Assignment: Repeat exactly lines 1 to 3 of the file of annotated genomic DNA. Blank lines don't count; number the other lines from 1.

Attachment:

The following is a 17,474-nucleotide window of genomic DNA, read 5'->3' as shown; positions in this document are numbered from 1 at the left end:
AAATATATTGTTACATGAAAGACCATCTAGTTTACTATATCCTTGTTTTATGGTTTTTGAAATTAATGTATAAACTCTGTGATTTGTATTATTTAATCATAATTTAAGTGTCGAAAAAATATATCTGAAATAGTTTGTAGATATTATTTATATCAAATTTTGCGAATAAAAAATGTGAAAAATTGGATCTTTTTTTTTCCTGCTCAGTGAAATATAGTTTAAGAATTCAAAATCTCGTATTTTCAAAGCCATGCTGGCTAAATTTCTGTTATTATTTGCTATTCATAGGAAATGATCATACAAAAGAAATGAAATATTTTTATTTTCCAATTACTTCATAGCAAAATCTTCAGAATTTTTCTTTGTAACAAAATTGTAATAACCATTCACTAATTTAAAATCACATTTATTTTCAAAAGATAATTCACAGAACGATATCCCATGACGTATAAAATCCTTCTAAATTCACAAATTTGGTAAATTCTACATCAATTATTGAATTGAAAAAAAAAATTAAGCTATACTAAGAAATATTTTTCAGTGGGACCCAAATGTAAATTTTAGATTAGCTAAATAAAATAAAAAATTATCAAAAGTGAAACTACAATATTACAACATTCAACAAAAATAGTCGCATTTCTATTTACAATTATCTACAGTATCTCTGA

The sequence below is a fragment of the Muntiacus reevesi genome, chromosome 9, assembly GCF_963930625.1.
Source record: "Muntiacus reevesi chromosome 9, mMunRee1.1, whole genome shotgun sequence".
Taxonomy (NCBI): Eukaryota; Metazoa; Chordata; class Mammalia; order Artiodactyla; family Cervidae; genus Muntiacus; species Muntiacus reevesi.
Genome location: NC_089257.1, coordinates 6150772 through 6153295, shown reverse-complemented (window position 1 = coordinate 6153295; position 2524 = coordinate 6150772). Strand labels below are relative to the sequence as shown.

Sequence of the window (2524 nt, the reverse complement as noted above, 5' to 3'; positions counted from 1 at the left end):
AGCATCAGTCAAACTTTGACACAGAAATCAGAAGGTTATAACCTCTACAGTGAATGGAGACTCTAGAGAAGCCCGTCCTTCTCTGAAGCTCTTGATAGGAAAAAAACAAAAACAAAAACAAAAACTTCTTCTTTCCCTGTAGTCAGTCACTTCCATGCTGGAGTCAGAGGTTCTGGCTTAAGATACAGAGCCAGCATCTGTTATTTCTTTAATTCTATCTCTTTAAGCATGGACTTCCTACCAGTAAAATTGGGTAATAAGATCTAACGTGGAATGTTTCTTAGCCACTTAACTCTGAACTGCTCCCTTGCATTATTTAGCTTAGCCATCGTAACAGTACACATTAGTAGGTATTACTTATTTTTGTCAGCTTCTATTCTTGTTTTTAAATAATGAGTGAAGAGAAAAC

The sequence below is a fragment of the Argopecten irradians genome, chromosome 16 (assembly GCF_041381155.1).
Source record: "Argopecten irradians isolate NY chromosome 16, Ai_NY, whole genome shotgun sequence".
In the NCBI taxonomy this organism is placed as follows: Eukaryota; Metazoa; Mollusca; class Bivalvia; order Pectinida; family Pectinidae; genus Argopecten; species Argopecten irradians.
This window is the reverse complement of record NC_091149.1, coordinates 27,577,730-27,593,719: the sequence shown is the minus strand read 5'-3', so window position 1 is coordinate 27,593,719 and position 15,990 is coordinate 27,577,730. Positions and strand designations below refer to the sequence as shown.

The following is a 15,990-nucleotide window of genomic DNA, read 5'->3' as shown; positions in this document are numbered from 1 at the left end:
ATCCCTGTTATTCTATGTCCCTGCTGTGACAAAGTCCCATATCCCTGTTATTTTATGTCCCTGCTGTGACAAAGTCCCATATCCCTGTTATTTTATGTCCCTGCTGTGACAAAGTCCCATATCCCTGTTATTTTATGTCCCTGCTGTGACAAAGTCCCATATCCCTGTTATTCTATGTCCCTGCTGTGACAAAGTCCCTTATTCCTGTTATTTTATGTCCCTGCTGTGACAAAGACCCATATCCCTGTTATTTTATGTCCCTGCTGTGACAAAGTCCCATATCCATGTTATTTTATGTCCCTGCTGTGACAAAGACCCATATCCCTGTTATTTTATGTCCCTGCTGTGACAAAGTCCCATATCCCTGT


The following is a 17,474-nucleotide window of genomic DNA, read 5'->3' as shown; positions in this document are numbered from 1 at the left end:
AAATATATTGTTACATGAAAGACCATCTAGTTTACTATATCCTTGTTTTATGGTTTTTGAAATTAATGTATAAACTCTGTGATTTGTATTATTTAATCATAATTTAAGTGTCGAAAAAATATATCTGAAATAGTTTGTAGATATTATTTATATCAAATTTTGCGAATAAAAAATGTGAAAAATTGGATCTTTTTTTTTCCTGCTCAGTGAAATATAGTTTAAGAATTCAAAATCTCGTATTTTCAAAGCCATGCTGGCTAAATTTCTGTTATTATTTGCTATTCATAGGAAATGATCATACAAAAGAAATGAAATATTTTTATTTTCCAATTACTTCATAGCAAAATCTTCAGAATTTTTCTTTGTAACAAAATTGTAATAACCATTCACTAATTTAAAATCACATTTATTTTCAAAAGATAATTCACAGAACGATATCCCATGACGTATAAAATCCTTCTAAATTCACAAATTTGGTAAATTCTACATCAATTATTGAATTGAAAAAAAAAATTAAGCTATACTAAGAAATATTTTTCAGTGGGACCCAAATGTAAATTTTAGATTAGCTAAATAAAATAAAAAATTATCAAAAGTGAAACTACAATATTACAACATTCAACAAAAATAGTCGCATTTCTATTTACAATTATCTACAGTATCTCTGA

The sequence below is a fragment of the Muntiacus reevesi genome, chromosome 9, assembly GCF_963930625.1.